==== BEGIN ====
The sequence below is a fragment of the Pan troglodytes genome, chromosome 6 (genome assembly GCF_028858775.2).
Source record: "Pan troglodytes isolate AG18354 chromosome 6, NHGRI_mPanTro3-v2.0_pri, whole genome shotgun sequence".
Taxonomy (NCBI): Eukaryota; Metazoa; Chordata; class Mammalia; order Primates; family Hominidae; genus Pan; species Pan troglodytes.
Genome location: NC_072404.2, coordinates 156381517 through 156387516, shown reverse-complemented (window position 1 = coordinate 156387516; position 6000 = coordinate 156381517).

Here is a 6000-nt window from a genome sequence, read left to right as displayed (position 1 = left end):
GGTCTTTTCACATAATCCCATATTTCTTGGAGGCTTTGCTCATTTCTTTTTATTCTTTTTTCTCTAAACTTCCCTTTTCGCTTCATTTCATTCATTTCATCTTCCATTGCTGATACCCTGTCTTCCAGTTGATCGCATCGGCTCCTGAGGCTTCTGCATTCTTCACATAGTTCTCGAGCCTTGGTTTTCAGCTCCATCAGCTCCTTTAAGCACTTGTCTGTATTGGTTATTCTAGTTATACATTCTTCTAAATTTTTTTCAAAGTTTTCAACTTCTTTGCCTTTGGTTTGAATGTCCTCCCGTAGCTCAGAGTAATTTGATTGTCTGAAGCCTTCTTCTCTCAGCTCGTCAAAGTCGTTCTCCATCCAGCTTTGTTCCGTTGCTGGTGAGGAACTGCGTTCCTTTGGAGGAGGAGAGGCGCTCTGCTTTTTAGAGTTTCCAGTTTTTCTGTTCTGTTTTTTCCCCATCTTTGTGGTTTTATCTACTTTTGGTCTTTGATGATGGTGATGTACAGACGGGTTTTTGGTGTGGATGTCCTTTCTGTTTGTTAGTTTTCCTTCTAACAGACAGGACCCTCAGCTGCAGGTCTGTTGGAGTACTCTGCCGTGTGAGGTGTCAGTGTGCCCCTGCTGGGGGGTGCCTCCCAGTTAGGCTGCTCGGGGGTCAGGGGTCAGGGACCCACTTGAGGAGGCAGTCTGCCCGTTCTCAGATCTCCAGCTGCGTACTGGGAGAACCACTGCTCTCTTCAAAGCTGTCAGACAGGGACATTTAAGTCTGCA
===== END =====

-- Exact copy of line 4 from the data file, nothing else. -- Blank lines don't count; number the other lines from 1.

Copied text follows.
Genome location: NC_072404.2, coordinates 156381517 through 156387516, shown reverse-complemented (window position 1 = coordinate 156387516; position 6000 = coordinate 156381517).